Summer continues, the pandemic is at bay, and fall is just around the corner…. Many if not most of us have become ambitious with thoughts and plans of places to go and people to see. And for believers, there is a sense of renewed opportunity for ministry and engagement with an increasingly divided, dark and unbelieving world. It can be easy to feel confused and overwhelmed. What can we as individuals and as a small church do to proclaim the kingdom?
Fortunately, redemption is the Lord’s work. It is the work of the Holy Spirit to convict unbelievers and draw them to the Father through the Son. We get to come along for the ride. Our role is simple yet confoundingly complex and challenging: we are to love, in unity. As believers love one another and worship and serve as one, we become witnesses of Love Himself and reflect the intimate unity within the Trinity.
When we embrace our role as witnesses to the ends of the earth, we become God’s hands, feet, and skin. As difficult as it may be to believe at time, our Lord delights to include us in His redemptive work. But make no mistake: even as the Lord uses us to extend His kingdom, He uses the process itself to do His redemptive work in us, both individually and corporately. Sin, selfishness, and stubbornness are exposed, and we must confront those stumbling blocks to love and unity if we genuinely want to fulfill the Lord’s purposes for us.
Scripture is extremely clear on this point. In His last words to the disciples in the upper room before His death, Jesus talks repeatedly about the love and unity among Father, Son, and Holy Spirit and the expansion of that love and unity to and among the disciples, that they would know the joy and peace of God and proclaim Him to the world. We, as spiritual descendants of those disciples in the upper room with Jesus, are also called to love and unity, to put our flesh into action in ways that express the love of Christ and the unity of the Godhead in the here and now.
But the church is not and has never been immune to division and a lack of love, and that is more evident now than ever before. How can we bear witness to the love and unity of our Triune God when we exhibit neither love nor unity? But does bearing witness mean that we sacrifice our convictions held in faith to an amorphous “higher good” of mushy, tolerant love? Again, I would like to consider our spiritual ancestors, the original disciples. The geopolitical environment was as hostile to Christianity then as it is now; and there was plenty of opportunity for strife in those times: we read in Scripture times of sharp discord in the early church. But early believers still managed to build the church by growing in love and unity and manifesting those distinctive characteristics to the unbelieving world; the church grew exponentially.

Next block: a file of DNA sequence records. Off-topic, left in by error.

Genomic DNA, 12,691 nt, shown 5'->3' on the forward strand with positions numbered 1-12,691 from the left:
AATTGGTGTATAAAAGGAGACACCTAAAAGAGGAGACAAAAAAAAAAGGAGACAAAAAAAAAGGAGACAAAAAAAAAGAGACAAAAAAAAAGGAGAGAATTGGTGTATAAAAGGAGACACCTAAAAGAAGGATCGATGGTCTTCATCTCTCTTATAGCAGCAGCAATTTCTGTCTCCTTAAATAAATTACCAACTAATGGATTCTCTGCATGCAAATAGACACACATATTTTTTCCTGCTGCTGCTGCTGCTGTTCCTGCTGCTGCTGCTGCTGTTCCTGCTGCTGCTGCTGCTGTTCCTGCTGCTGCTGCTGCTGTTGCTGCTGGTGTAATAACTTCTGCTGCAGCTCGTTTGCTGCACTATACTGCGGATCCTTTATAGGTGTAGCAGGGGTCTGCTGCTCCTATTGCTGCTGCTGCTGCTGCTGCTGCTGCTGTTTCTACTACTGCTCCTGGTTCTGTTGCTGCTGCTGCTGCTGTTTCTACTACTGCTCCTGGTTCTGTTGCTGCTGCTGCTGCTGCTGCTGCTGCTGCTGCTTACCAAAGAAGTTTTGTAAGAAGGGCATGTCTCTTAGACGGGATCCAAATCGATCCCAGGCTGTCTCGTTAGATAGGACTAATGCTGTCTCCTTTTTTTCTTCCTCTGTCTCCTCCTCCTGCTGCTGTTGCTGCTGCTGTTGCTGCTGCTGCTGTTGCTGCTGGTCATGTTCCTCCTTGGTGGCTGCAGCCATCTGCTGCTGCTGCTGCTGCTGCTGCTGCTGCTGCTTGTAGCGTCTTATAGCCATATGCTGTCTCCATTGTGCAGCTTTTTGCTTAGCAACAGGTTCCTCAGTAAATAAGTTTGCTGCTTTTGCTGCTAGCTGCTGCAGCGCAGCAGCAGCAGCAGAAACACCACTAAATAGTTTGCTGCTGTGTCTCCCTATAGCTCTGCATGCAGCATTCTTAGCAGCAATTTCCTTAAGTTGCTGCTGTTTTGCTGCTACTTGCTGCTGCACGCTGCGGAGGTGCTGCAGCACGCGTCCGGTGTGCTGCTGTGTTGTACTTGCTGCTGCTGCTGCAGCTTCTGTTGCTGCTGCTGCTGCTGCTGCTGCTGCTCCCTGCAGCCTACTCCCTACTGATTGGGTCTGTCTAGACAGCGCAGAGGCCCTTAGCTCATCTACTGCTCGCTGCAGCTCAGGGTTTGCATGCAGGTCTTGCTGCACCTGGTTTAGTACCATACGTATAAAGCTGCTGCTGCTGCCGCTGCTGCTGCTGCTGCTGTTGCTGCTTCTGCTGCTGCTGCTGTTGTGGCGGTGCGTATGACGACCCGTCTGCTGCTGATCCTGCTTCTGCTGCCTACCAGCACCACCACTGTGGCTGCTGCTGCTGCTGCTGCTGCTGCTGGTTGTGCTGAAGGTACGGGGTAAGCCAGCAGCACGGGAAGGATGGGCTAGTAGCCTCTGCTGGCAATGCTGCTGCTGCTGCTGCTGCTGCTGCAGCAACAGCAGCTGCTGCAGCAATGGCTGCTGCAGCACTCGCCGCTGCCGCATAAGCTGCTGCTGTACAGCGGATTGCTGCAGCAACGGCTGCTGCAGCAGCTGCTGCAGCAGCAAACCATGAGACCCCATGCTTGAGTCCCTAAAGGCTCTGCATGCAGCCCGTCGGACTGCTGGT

What might this look like for believers in local bodies? There is no prescription, no script. But I believe that there are a couple of Biblical truths that can help us to negotiate this difficult path. The first is that we are all sinners: we all fall short of the glory of God. This means that we have reason to cultivate humility in our own hearts and minds and to regard others as valuable—with valuable perceptions and convictions—even as they sin. A second truth to consider is that the human heart is deceitful, and only God knows its depths. Our motives may not be as pure as we would like to think, and we might easily misinterpret or misjudge the motives of others. We need not make it our mission to convince others that we are right. It is much wiser and more profitable to make it our mission to find commonalities in our respective positions within the context of a shared faith.
Again, I do not believe that the Lord would have us trade in our convictions for a diluted faith that is untethered from truth. But please consider that it is indeed possible to hold our convictions and to also pursue love and unity with our brothers and sisters in Christ. We can seek to be fertile ground for the Holy Spirit to bear His fruit in us, that we would treat others with patience, kindness, goodness, gentleness, and self-control even as we hold our convictions. And again, we can remember that God is God and we are not. He is the One doing the redemptive work; we get to participate, but we have not been invited to supervise or superintend. The more relevant issue here is that we may very well need to trade in our prideful desire to be right in order to build a body characterized by love and unity.
We are living in a time of unprecedented opportunity to leverage the power of love and unity in a divided and hate-filled world. May the Lord work within us so that He can work through us…!